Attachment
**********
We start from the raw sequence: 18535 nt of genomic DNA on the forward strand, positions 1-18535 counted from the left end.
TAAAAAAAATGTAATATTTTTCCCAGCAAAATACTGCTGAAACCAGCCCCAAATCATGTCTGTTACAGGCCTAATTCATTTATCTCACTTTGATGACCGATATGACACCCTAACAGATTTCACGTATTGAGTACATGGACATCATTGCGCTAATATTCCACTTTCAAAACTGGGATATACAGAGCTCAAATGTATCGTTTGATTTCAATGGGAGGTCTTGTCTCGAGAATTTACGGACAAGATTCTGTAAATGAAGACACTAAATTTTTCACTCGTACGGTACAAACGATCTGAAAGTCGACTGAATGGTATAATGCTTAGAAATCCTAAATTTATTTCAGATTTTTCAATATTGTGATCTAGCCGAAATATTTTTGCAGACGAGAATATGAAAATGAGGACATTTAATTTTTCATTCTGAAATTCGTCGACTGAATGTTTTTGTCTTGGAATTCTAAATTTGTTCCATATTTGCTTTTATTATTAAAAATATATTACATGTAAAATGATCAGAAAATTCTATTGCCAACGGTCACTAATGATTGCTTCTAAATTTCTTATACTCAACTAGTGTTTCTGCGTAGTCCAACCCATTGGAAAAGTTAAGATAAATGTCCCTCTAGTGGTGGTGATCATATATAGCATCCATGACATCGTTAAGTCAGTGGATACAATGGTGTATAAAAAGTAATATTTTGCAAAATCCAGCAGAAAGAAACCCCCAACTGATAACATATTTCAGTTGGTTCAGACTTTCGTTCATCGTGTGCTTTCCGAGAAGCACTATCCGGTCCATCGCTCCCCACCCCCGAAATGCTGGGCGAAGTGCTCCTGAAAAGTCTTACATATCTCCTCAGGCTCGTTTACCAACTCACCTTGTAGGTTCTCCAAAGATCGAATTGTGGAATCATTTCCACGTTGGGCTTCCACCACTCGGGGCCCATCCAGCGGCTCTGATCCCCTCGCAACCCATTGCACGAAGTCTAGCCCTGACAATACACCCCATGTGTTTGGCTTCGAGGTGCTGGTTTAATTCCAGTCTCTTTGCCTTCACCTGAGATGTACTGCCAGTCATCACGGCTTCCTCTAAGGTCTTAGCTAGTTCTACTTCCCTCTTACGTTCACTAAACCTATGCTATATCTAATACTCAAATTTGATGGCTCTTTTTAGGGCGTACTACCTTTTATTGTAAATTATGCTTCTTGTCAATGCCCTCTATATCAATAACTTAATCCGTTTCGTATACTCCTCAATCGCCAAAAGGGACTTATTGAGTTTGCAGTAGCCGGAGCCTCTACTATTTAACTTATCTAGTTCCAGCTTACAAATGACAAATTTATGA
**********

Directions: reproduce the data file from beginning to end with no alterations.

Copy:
We start from the raw sequence: 18535 nt of genomic DNA on the forward strand, positions 1-18535 counted from the left end.
TAAAAAAAATGTAATATTTTTCCCAGCAAAATACTGCTGAAACCAGCCCCAAATCATGTCTGTTACAGGCCTAATTCATTTATCTCACTTTGATGACCGATATGACACCCTAACAGATTTCACGTATTGAGTACATGGACATCATTGCGCTAATATTCCACTTTCAAAACTGGGATATACAGAGCTCAAATGTATCGTTTGATTTCAATGGGAGGTCTTGTCTCGAGAATTTACGGACAAGATTCTGTAAATGAAGACACTAAATTTTTCACTCGTACGGTACAAACGATCTGAAAGTCGACTGAATGGTATAATGCTTAGAAATCCTAAATTTATTTCAGATTTTTCAATATTGTGATCTAGCCGAAATATTTTTGCAGACGAGAATATGAAAATGAGGACATTTAATTTTTCATTCTGAAATTCGTCGACTGAATGTTTTTGTCTTGGAATTCTAAATTTGTTCCATATTTGCTTTTATTATTAAAAATATATTACATGTAAAATGATCAGAAAATTCTATTGCCAACGGTCACTAATGATTGCTTCTAAATTTCTTATACTCAACTAGTGTTTCTGCGTAGTCCAACCCATTGGAAAAGTTAAGATAAATGTCCCTCTAGTGGTGGTGATCATATATAGCATCCATGACATCGTTAAGTCAGTGGATACAATGGTGTATAAAAAGTAATATTTTGCAAAATCCAGCAGAAAGAAACCCCCAACTGATAACATATTTCAGTTGGTTCAGACTTTCGTTCATCGTGTGCTTTCCGAGAAGCACTATCCGGTCCATCGCTCCCCACCCCCGAAATGCTGGGCGAAGTGCTCCTGAAAAGTCTTACATATCTCCTCAGGCTCGTTTACCAACTCACCTTGTAGGTTCTCCAAAGATCGAATTGTGGAATCATTTCCACGTTGGGCTTCCACCACTCGGGGCCCATCCAGCGGCTCTGATCCCCTCGCAACCCATTGCACGAAGTCTAGCCCTGACAATACACCCCATGTGTTTGGCTTCGAGGTGCTGGTTTAATTCCAGTCTCTTTGCCTTCACCTGAGATGTACTGCCAGTCATCACGGCTTCCTCTAAGGTCTTAGCTAGTTCTACTTCCCTCTTACGTTCACTAAACCTATGCTATATCTAATACTCAAATTTGATGGCTCTTTTTAGGGCGTACTACCTTTTATTGTAAATTATGCTTCTTGTCAATGCCCTCTATATCAATAACTTAATCCGTTTCGTATACTCCTCAATCGCCAAAAGGGACTTATTGAGTTTGCAGTAGCCGGAGCCTCTACTATTTAACTTATCTAGTTCCAGCTTACAAATGACAAATTTATGA